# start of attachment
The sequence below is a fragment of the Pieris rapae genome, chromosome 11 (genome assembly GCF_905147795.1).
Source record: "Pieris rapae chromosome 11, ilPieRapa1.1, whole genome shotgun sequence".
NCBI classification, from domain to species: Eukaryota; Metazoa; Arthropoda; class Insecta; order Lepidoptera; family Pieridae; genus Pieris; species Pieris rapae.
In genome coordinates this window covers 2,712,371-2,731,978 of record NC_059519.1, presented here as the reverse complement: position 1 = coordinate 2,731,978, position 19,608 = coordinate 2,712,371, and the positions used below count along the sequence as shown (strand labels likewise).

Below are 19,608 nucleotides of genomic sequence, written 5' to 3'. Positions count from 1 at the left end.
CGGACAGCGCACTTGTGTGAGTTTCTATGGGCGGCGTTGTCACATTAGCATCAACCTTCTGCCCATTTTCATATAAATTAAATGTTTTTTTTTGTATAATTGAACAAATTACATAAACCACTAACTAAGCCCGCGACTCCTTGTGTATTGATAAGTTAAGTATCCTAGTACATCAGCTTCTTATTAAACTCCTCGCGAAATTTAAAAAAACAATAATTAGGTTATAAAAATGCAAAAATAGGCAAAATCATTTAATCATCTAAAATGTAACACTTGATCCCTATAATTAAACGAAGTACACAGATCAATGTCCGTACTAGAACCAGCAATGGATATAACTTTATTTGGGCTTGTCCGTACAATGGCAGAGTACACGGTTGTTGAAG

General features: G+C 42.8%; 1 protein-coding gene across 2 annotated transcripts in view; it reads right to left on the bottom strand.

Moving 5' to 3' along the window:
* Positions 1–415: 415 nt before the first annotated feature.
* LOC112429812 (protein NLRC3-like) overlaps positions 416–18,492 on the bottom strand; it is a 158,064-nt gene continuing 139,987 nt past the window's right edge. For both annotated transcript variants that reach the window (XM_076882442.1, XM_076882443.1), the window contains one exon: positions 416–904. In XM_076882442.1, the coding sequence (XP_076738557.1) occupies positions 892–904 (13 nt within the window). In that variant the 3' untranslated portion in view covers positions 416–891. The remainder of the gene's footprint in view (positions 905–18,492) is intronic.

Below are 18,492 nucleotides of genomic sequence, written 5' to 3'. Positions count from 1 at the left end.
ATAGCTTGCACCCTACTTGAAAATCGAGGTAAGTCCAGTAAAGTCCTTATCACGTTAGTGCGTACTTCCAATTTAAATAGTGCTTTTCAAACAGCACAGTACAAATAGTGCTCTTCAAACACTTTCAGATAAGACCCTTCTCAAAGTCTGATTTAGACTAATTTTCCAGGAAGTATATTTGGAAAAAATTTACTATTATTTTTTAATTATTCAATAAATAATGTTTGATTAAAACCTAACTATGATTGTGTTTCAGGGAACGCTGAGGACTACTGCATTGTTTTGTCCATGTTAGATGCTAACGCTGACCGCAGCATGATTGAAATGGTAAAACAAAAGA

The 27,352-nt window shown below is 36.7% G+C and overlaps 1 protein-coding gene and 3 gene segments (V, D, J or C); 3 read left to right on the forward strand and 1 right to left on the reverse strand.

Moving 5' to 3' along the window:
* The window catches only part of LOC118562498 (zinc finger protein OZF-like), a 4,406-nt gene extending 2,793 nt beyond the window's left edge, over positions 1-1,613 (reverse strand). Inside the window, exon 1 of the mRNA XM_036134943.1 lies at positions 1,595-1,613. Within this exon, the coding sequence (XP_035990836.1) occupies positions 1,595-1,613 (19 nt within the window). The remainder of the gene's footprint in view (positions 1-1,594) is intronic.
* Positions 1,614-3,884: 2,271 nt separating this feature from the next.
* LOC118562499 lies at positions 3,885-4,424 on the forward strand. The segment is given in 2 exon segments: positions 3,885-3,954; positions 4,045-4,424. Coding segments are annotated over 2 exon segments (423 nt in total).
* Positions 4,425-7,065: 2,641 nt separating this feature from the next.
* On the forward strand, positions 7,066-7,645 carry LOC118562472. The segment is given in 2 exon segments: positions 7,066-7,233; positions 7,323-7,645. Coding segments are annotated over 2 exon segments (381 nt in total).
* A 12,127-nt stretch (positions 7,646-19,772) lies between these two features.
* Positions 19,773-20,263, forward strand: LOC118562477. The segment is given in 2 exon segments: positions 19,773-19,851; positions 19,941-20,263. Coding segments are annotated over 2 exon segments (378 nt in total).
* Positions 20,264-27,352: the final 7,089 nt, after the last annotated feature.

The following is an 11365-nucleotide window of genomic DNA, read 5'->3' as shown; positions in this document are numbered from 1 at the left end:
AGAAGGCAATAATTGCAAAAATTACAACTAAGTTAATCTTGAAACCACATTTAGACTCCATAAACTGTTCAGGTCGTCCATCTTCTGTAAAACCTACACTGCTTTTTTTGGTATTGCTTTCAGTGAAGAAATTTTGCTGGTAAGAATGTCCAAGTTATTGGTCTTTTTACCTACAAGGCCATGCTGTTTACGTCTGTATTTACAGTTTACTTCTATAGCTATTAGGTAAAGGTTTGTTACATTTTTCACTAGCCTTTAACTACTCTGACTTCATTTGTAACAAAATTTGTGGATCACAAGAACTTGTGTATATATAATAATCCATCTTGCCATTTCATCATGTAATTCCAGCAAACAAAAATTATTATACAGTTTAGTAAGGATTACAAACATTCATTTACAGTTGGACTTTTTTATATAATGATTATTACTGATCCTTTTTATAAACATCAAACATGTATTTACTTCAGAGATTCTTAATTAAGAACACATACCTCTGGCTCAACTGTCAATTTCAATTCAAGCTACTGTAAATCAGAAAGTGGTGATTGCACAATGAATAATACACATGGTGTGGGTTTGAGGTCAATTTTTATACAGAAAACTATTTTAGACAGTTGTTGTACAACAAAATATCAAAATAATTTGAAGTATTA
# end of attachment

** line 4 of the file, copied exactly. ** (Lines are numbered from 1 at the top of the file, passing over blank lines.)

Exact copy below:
In genome coordinates this window covers 2,712,371-2,731,978 of record NC_059519.1, presented here as the reverse complement: position 1 = coordinate 2,731,978, position 19,608 = coordinate 2,712,371, and the positions used below count along the sequence as shown (strand labels likewise).